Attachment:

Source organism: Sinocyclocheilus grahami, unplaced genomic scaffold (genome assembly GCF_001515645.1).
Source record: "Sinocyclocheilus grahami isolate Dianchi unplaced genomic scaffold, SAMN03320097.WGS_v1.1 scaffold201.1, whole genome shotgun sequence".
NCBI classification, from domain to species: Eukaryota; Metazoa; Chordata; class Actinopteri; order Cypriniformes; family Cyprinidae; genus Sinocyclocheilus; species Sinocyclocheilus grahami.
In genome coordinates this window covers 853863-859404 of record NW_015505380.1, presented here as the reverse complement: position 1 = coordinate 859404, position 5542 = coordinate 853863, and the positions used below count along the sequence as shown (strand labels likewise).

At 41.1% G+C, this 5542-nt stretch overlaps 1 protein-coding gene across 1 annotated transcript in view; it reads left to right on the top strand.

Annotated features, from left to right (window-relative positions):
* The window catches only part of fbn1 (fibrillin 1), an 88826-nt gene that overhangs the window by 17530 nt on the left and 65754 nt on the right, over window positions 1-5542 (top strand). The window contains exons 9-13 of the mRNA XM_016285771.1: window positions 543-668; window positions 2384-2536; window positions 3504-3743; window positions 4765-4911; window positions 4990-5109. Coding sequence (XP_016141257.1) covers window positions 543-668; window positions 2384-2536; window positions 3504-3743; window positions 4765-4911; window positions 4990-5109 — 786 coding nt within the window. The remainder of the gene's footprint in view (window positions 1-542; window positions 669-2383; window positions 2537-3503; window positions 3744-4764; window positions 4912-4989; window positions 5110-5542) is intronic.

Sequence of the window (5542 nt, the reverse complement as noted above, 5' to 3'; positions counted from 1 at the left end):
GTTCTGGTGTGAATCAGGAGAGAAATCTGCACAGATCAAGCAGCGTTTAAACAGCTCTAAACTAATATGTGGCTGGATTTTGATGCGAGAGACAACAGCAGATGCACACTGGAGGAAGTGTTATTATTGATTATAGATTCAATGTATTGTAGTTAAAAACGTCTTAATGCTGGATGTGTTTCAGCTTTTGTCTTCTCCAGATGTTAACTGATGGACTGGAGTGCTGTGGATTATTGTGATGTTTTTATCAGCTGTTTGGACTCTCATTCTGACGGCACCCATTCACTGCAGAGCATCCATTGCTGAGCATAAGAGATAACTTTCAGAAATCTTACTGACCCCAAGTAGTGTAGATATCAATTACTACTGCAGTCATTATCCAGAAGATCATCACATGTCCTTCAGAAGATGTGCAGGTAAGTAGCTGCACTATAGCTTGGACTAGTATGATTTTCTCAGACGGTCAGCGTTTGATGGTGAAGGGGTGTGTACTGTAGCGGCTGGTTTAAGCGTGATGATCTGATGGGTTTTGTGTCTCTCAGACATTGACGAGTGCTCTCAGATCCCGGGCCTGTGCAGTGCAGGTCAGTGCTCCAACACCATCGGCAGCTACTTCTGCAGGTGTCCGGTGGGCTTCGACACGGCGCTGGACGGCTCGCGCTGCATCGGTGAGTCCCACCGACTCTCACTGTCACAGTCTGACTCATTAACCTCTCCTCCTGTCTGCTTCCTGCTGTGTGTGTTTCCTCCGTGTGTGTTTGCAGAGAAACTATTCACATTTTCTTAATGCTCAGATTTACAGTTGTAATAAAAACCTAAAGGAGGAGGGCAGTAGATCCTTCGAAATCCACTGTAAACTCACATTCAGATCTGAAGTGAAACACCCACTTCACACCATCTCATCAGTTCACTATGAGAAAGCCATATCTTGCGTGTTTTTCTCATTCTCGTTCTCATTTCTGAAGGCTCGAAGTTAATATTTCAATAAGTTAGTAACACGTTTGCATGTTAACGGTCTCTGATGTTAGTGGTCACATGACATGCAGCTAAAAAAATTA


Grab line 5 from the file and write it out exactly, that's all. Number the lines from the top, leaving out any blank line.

At 41.1% G+C, this 5542-nt stretch overlaps 1 protein-coding gene across 1 annotated transcript in view; it reads left to right on the top strand.